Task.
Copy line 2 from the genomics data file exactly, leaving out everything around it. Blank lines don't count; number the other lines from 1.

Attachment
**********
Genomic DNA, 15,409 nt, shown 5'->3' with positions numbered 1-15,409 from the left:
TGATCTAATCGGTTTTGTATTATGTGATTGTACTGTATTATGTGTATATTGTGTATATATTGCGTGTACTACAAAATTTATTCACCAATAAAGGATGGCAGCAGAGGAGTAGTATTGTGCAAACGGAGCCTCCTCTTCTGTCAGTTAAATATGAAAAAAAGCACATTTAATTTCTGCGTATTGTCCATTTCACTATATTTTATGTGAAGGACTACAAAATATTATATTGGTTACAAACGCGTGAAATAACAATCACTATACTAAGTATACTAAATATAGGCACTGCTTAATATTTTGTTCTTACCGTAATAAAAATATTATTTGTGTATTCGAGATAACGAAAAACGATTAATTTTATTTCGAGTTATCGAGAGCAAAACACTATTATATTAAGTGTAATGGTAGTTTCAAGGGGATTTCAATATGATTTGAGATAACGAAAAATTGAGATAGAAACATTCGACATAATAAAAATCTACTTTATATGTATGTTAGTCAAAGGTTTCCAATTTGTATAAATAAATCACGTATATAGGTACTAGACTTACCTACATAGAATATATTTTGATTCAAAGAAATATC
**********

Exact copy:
TGATCTAATCGGTTTTGTATTATGTGATTGTACTGTATTATGTGTATATTGTGTATATATTGCGTGTACTACAAAATTTATTCACCAATAAAGGATGGCAGCAGAGGAGTAGTATTGTGCAAACGGAGCCTCCTCTTCTGTCAGTTAAATATGAAAAAAAGCACATTTAATTTCTGCGTATTGTCCATTTCACTATATTTTATGTGAAGGACTACAAAATATTATATTGGTTACAAACGCGTGAAATAACAATCACTATACTAAGTATACTAAATATAGGCACTGCTTAATATTTTGTTCTTACCGTAATAAAAATATTATTTGTGTATTCGAGATAACGAAAAACGATTAATTTTATTTCGAGTTATCGAGAGCAAAACACTATTATATTAAGTGTAATGGTAGTTTCAAGGGGATTTCAATATGATTTGAGATAACGAAAAATTGAGATAGAAACATTCGACATAATAAAAATCTACTTTATATGTATGTTAGTCAAAGGTTTCCAATTTGTATAAATAAATCACGTATATAGGTACTAGACTTACCTACATAGAATATATTTTGATTCAAAGAAATATC